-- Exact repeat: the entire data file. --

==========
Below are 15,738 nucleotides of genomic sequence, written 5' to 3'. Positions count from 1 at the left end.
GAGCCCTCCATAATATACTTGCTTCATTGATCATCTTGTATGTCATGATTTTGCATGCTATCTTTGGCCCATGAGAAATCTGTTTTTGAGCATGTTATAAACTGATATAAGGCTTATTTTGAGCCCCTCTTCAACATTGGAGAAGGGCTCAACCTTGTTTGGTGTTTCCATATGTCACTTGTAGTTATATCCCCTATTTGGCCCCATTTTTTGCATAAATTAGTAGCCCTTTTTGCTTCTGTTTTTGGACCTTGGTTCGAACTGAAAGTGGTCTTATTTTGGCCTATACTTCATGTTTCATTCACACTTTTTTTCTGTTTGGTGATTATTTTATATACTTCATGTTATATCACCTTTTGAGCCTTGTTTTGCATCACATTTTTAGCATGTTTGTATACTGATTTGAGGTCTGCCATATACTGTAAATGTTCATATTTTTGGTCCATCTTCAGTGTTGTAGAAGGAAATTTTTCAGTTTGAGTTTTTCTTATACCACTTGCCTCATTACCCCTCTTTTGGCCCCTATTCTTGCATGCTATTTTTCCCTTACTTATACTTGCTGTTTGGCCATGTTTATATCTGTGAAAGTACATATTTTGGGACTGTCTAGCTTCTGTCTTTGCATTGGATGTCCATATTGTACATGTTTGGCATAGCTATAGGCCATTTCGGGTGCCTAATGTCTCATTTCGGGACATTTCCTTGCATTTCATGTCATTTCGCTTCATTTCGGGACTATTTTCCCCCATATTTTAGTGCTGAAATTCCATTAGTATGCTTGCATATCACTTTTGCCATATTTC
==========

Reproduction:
Below are 15,738 nucleotides of genomic sequence, written 5' to 3'. Positions count from 1 at the left end.
GAGCCCTCCATAATATACTTGCTTCATTGATCATCTTGTATGTCATGATTTTGCATGCTATCTTTGGCCCATGAGAAATCTGTTTTTGAGCATGTTATAAACTGATATAAGGCTTATTTTGAGCCCCTCTTCAACATTGGAGAAGGGCTCAACCTTGTTTGGTGTTTCCATATGTCACTTGTAGTTATATCCCCTATTTGGCCCCATTTTTTGCATAAATTAGTAGCCCTTTTTGCTTCTGTTTTTGGACCTTGGTTCGAACTGAAAGTGGTCTTATTTTGGCCTATACTTCATGTTTCATTCACACTTTTTTTCTGTTTGGTGATTATTTTATATACTTCATGTTATATCACCTTTTGAGCCTTGTTTTGCATCACATTTTTAGCATGTTTGTATACTGATTTGAGGTCTGCCATATACTGTAAATGTTCATATTTTTGGTCCATCTTCAGTGTTGTAGAAGGAAATTTTTCAGTTTGAGTTTTTCTTATACCACTTGCCTCATTACCCCTCTTTTGGCCCCTATTCTTGCATGCTATTTTTCCCTTACTTATACTTGCTGTTTGGCCATGTTTATATCTGTGAAAGTACATATTTTGGGACTGTCTAGCTTCTGTCTTTGCATTGGATGTCCATATTGTACATGTTTGGCATAGCTATAGGCCATTTCGGGTGCCTAATGTCTCATTTCGGGACATTTCCTTGCATTTCATGTCATTTCGCTTCATTTCGGGACTATTTTCCCCCATATTTTAGTGCTGAAATTCCATTAGTATGCTTGCATATCACTTTTGCCATATTTC